Osteoarthritis (OA) is the most common form of arthritis, affecting 32.5 million U.S. adults. It is caused by breakdown or damage of joint cartilage between bones, and currently there is no cure. At this time, doctors treat OA through a combination of therapies. Because OA develops through heterogenous pathophysiologic pathways, no regulatory agency approved disease modifying OA drugs (DMOADs) are available to date.
"Stratifying knees into MRI-based morphological phenotypes may provide insight into predicting future OA incidence, leading to improved inclusion criteria and efficacy of therapeutics," hypothesized a team of investigators from the UCSF Center for Intelligent Imaging (ci2) including Nikan Namiri, medical student at UCSF School of Medicine, Sharmila Majumdar, PhD, Valentina Pedoia, PhD, UCSF Radiology faculty, and Rutwik Shah, MD, Felix Liu, Bruno Astuto Arouche Nunes, PhD and Jinhee Lee.
They set out to (1) build a fully automatic end-to-end deep learning model to stratify knees into pre-defined Rapid OsteoArthritis MRI Eligibility Score (ROAMES) phenotypes and (2), evaluate the prevalence and association of phenotypes with knee OA to better inform patient selection in clinical trials. They trained convolutional neural networks (CNNs) to classify bone, meniscus/cartilage, inflammatory, and hypertrophy phenotypes in knee MRIs from participants in the Osteoarthritis Initiative (OAI) (n = 4791).
"Our end-to-end deep learning model rapidly stratified knees into MRI-based morphological phenotypes using a large, longitudinal cohort to examine odds of obtaining OA and total knee replacement (TKR) surgery," says Nikan Namiri. The full study – including materials, methods, results and discussion – was recently published in Scientific Reports.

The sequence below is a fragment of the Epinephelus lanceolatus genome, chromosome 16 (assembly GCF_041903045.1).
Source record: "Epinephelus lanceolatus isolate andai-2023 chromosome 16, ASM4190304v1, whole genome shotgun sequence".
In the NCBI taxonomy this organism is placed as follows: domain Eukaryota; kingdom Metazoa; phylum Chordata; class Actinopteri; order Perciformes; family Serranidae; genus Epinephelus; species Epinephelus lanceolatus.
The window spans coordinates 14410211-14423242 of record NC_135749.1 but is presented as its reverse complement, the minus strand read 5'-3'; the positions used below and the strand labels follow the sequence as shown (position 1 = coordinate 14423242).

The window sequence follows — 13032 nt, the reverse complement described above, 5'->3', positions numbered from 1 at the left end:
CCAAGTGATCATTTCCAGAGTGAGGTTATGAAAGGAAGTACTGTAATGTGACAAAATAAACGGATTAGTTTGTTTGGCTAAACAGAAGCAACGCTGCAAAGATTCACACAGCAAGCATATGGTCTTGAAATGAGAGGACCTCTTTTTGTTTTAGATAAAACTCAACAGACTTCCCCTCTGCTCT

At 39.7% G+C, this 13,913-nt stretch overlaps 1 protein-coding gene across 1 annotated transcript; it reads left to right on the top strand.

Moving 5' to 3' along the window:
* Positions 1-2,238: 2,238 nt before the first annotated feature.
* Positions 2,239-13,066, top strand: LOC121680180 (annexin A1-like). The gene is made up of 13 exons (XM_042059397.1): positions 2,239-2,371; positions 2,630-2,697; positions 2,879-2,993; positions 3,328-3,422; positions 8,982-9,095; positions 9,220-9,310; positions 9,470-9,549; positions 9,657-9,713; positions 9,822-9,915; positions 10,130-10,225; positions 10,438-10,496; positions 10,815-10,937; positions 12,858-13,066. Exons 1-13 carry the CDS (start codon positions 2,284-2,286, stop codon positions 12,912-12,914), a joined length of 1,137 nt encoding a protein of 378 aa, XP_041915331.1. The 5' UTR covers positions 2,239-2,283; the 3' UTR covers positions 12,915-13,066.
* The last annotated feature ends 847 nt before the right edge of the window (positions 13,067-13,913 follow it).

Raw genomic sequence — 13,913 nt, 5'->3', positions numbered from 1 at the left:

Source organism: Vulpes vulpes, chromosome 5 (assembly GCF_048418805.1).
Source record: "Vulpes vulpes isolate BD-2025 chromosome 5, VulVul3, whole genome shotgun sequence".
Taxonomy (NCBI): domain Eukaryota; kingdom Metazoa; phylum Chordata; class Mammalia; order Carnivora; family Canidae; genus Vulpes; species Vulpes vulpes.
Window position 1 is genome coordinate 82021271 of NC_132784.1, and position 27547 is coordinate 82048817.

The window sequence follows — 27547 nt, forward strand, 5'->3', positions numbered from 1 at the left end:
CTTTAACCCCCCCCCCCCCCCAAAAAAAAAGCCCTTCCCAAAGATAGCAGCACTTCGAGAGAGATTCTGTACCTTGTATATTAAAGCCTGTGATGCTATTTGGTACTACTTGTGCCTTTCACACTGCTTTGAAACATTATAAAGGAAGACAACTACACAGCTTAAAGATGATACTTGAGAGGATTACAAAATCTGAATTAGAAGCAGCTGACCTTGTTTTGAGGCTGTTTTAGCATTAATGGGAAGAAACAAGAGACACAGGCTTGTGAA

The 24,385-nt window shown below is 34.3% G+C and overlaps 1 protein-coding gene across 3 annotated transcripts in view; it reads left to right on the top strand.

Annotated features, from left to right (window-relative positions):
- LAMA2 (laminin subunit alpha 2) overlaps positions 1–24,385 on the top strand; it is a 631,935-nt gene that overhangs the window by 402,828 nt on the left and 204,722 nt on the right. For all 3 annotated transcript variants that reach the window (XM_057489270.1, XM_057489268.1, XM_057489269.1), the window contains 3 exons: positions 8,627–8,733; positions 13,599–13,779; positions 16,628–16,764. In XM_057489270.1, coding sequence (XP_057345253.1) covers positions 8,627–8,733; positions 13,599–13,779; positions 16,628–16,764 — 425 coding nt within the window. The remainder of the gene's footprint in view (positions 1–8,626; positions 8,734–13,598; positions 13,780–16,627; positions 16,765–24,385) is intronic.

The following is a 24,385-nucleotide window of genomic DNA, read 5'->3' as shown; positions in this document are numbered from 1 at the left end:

Despite relatively satisfactory performance metrics from the CNNs, methods using deep learning are limited say the team in their discussion. Artificial intelligence (AI) can serve as a valuable aid for clinicians and researchers with high workload or limited expertise, but detailed evaluation of relevant pathology by radiologists is inevitably necessary for accurate staging and diagnosis.
Overall, their study emphasizes the value of morphological phenotypes for characterizing progression of knee OA. Findings hold implications for improving understanding of OA pathogenesis, which may guide inclusion criteria of DMOAD trials towards MRI-based structural phenotypes. This could improve effectiveness of DMOADs by using individual knee phenotypes to offer patient-specific treatment. Future research directions could include surveying individual DMOAD trials to analyze whether specific subgroups of structural phenotypes received increased therapeutic benefits.